See also Street Furniture Overview
The purpose of streetscape signage, including gateway markers and directional (wayfinding) signage, is to provide an overall image of a neighborhood or district, mark edges or entry points, and give information about directions, destinations, or the neighborhood in general.
Signage plans should be developed on a neighborhood basis, specific to the needs of that district. They are most appropriate to downtown, commercial, or tourist-oriented locations, or around large institutions. Less traveled areas may still include some basic informational signs or neighborhood markers.
Signage includes a hierarchy of types, from most prominent and central, to least prominent and more common. A hierarchy of signage includes:
- Gateway markers (neighborhood or district entry elements)
- Neighborhood orientation signs
- Interpretive signs
- Directional/wayfinding signs
- Standard street and transit signs
Standard Street and Transit Signs
The San Francisco Municipal Transportation Agency (SFMTA) is responsible for installing and maintaining street and transit signs in San Francisco. To make a request or report a maintenance issue with a standard city sign, call or go to 311.
Special Streetscape Signage
Signage systems are typically installed by community groups like neighborhood or merchant’s associations, or as part of a larger package of corridor-wide improvements. They are not typically installed by individual property owners, residents, and merchants,
If your project involves multiple streetscape elements, you must obtain relevant permits for all features. For projects involving various streetscape elements, DPW will often streamline the process by combining multiple elements under one or more permits.
See Permit Process
Official Codes & Documents
- Better Streets Plan (street design guidelines)
Street types: Downtown Commercial, Commercial Throughway, Neighborhood Commercial, Downtown Residential, Residential Throughway, Mixed Use, Parkway, Park Edge, Multi-Way Boulevard, Ceremonial, Alley, Shared Public Way, Paseo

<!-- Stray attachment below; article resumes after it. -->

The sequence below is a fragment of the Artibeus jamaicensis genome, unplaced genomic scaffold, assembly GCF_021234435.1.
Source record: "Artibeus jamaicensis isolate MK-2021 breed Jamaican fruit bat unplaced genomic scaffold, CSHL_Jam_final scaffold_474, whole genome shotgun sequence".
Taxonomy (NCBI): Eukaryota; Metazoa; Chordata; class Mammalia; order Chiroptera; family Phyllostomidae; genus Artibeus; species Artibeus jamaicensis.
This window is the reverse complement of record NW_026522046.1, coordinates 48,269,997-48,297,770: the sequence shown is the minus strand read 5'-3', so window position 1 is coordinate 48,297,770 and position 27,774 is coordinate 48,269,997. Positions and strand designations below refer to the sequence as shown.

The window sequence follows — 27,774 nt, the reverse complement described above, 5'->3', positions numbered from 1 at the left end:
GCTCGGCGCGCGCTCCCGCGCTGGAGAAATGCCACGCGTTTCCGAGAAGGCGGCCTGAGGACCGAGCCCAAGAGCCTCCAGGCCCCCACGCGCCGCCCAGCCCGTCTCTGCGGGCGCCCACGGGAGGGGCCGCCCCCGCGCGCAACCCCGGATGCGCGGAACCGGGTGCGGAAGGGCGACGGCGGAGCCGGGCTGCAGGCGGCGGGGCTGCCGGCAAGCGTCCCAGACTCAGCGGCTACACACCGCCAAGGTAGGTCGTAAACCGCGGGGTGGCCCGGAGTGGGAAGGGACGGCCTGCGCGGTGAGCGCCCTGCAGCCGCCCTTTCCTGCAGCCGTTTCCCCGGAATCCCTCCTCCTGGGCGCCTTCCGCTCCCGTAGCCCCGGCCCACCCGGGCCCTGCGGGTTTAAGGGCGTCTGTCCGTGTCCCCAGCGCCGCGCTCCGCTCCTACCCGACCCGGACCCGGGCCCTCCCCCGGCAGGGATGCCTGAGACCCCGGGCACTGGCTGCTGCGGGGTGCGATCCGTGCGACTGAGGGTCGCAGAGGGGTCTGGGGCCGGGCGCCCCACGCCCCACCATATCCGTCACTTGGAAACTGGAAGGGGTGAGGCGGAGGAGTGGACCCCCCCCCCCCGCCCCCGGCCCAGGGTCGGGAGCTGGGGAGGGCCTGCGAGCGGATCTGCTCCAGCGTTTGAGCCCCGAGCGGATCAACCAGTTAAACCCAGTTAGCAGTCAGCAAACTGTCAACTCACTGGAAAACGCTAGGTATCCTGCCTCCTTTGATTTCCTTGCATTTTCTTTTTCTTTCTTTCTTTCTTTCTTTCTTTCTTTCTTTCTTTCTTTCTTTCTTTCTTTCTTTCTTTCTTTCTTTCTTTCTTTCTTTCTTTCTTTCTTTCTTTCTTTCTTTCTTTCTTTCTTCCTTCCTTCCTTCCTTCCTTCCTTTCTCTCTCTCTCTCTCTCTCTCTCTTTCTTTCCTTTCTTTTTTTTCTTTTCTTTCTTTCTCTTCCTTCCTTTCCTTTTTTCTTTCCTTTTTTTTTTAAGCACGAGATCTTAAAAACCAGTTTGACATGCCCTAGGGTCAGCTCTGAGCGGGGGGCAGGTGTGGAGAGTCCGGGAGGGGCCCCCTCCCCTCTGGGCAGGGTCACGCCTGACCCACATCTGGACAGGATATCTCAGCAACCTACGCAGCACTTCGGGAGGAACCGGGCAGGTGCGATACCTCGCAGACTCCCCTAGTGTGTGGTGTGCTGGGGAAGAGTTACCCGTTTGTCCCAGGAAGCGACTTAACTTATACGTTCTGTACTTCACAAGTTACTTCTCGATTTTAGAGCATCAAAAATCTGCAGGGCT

Sidewalk zones: Extension Zone, Edge Zone, Furnishing Zone, Frontage Zone
All streetscape signage should:
- Be placed at strategic locations with a goal of minimizing the overall number of signs and signage systems necessary; overuse dilutes their effectiveness and clutters the streetscape
- Catch the attention of passers-by but complement the overall streetscape design
- Align with existing site furnishings or be otherwise located out of the path of travel
- Include braille and be multi-lingual as necessary and appropriate to the specific location
- Use a consistent graphic design template; signs that highlight local district or neighborhood character should be encouraged and should be of a similar look and feel throughout that district to enhance the area’s sense of place
- Incorporate neighborhood-specific or artistic elements; flexibility should be granted to artisans and craftspeople to create unique signage
Gateways are markers or monuments located at the entrance to a district or neighborhood to announce the entry to a particular area, or a transition from one area to the next. Gateways may be a literal gateway, markers on either side of a street, a singular large sculptural or iconic element, or even a unique landscape feature or plaza. They are generally more artistic or sculptural, and less literal or functional than other types of signage.
Gateway markers should:
- Be located at defined entry points to a district or a neighborhood, or transitions from one neighborhood or district to another. They may also be appropriate at areas where a freeway becomes a surface road, or where there are other significant changes to the roadway, land use, or building form (for example, where a major roadway becomes a quiet residential street)
- Be large enough to attract attention and identify the neighborhood entrance
- Incorporate unique artistic, sculptural, or culturally-expressive elements appropriate to the particular neighborhood context